UPM Miramichi will reopen its Blackville sawmill operation, Blackville Lumber on Monday, bringing back all 55 employees.
The mill, which makes random length lumber for housing framing, temporarily closed in December.
Paul Orser, UPM Miramichi’s woodlands manager, said the reasons are clear why the sawmill had to temporarily close.
“We’re in amongst the worst lumber market in 25 years. It’s very poor lumber pricing caused by housing starts in the United States being down.”
Also, continued lumber production in other parts of North America is saturating the market so the supply has remained high while the demand has plummeted.
“The price has basically collapsed,” Orser said.
The Blackville operation is one of many mills owned by the global forestry giant UPM Kymmene. Among those holdings is another sawmill in Bathurst. That mill also closed for a couple of weeks in December but Orser expects that operation will maintain production now too.
The poor state of the forestry industry has caused a lot of mills to shut down temporarily. That ripple effect has allowed the price to come up a bit but not significantly.
Many mills are having trouble coping with the poor forestry market.
For example, Weyerhaeuser in Miramichi is closing its operation indefinitely on Jan. 29. They also make building materials slated for a United States market. But, the higher Canadian dollar has left them with lower profits. Also, building starts in that country have dropped and Weyerhaeuser also has to account for product transportation costs.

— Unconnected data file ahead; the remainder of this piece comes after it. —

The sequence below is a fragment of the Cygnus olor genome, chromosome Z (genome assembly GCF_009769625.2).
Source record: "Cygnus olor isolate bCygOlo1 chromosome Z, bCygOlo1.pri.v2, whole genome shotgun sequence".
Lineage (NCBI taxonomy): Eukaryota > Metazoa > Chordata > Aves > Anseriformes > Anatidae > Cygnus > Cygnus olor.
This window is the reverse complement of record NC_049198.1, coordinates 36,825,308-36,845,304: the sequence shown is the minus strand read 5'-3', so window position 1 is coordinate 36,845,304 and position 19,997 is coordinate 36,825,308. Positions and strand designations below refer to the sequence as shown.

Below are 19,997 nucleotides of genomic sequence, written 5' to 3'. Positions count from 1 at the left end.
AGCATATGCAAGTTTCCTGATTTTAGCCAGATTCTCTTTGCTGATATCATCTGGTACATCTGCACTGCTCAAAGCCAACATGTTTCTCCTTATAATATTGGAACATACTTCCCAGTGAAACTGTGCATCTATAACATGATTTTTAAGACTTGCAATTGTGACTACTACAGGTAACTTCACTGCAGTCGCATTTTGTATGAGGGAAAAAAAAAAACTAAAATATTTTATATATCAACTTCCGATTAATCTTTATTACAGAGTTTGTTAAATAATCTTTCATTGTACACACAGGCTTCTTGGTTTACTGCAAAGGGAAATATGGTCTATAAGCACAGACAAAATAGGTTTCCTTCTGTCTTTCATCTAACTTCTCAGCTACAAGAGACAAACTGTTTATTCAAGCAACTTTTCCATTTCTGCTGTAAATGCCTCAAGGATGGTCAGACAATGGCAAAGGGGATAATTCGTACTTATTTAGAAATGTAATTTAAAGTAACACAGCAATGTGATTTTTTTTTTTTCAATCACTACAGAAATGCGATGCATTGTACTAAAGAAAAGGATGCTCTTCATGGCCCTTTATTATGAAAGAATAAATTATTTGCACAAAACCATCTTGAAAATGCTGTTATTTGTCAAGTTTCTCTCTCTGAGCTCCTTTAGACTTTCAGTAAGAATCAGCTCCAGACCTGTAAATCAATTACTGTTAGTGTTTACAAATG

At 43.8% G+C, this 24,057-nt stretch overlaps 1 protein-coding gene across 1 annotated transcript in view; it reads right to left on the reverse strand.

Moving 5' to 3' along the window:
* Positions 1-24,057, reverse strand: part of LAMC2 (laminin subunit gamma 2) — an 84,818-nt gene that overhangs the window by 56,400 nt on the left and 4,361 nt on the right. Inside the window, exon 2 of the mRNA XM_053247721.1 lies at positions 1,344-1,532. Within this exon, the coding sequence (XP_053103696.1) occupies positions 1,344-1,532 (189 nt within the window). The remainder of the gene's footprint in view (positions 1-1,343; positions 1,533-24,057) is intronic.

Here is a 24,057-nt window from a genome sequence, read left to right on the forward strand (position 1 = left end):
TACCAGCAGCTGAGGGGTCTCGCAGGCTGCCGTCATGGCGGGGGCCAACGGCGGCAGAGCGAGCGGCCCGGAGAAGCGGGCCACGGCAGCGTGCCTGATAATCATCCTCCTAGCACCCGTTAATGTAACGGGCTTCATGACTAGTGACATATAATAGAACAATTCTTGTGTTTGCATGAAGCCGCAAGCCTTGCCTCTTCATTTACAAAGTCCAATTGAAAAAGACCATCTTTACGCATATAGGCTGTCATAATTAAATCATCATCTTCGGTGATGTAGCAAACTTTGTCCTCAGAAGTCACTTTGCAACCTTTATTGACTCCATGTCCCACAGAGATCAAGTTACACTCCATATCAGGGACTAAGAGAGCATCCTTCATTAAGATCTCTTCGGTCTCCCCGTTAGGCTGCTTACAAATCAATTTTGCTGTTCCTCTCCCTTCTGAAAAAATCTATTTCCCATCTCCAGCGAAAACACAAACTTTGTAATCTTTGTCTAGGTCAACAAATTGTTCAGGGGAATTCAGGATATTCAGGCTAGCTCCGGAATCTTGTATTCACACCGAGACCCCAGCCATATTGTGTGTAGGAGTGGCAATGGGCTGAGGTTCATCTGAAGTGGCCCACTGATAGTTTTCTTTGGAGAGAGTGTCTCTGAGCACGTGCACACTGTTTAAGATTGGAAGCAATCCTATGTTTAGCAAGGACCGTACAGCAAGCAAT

One mill operation in Miramichi is maintaining stability on the forestry balance beam.
The Atcon Group Inc. opened a new plywood mill called Atcon Plywood Inc. in 2005.
It was built on the property in Nelson where the Nelson Forest Products mill was destroyed by fire in the summer of 2001.
“The plywood market is a very competitive one and we’re working on keeping our plywood mill sustainable – that’s where our focus is right now,” said Dorothy Innes, Atcon spokeswoman.
Innes said Atcon currently has no plans for any temporary shut downs.
“When we rebuilt we installed technology measures that allow the plywood mill to be competitive on a global scale. So we’re being competitive and holding our own,” Innes said.
Orser didn’t say if the Blackville mill’s resumed operation will continue.
“It’s completely market driven,” Orser said. “It’s not the best situation but we live in the market and we have to react to the market.”
Times & Transcript (Moncton) 2007